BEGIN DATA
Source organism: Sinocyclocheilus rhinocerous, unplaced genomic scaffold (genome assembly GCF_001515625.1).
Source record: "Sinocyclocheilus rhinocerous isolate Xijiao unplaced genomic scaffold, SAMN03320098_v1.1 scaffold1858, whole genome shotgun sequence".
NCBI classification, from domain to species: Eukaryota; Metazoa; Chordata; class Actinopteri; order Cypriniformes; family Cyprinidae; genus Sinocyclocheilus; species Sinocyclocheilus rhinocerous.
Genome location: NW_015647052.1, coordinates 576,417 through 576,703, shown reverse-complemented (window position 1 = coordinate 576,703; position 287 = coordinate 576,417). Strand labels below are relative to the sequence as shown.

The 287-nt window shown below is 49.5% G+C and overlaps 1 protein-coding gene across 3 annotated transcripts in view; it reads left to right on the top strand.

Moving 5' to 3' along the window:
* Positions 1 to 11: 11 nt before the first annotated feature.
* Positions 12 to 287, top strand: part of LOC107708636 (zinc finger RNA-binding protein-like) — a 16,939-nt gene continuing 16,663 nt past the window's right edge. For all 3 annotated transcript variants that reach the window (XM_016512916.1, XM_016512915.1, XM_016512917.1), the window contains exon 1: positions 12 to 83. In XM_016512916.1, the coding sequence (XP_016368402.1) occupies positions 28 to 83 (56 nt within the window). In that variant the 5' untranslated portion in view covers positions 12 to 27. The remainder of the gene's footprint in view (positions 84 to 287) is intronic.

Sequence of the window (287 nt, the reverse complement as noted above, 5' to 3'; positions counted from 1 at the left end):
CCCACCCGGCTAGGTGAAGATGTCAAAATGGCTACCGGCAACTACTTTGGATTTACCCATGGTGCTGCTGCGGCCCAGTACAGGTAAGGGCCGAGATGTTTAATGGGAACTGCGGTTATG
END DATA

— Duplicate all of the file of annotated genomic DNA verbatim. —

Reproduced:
Source organism: Sinocyclocheilus rhinocerous, unplaced genomic scaffold (genome assembly GCF_001515625.1).
Source record: "Sinocyclocheilus rhinocerous isolate Xijiao unplaced genomic scaffold, SAMN03320098_v1.1 scaffold1858, whole genome shotgun sequence".
NCBI classification, from domain to species: Eukaryota; Metazoa; Chordata; class Actinopteri; order Cypriniformes; family Cyprinidae; genus Sinocyclocheilus; species Sinocyclocheilus rhinocerous.
Genome location: NW_015647052.1, coordinates 576,417 through 576,703, shown reverse-complemented (window position 1 = coordinate 576,703; position 287 = coordinate 576,417). Strand labels below are relative to the sequence as shown.

The 287-nt window shown below is 49.5% G+C and overlaps 1 protein-coding gene across 3 annotated transcripts in view; it reads left to right on the top strand.

Moving 5' to 3' along the window:
* Positions 1 to 11: 11 nt before the first annotated feature.
* Positions 12 to 287, top strand: part of LOC107708636 (zinc finger RNA-binding protein-like) — a 16,939-nt gene continuing 16,663 nt past the window's right edge. For all 3 annotated transcript variants that reach the window (XM_016512916.1, XM_016512915.1, XM_016512917.1), the window contains exon 1: positions 12 to 83. In XM_016512916.1, the coding sequence (XP_016368402.1) occupies positions 28 to 83 (56 nt within the window). In that variant the 5' untranslated portion in view covers positions 12 to 27. The remainder of the gene's footprint in view (positions 84 to 287) is intronic.

Sequence of the window (287 nt, the reverse complement as noted above, 5' to 3'; positions counted from 1 at the left end):
CCCACCCGGCTAGGTGAAGATGTCAAAATGGCTACCGGCAACTACTTTGGATTTACCCATGGTGCTGCTGCGGCCCAGTACAGGTAAGGGCCGAGATGTTTAATGGGAACTGCGGTTATG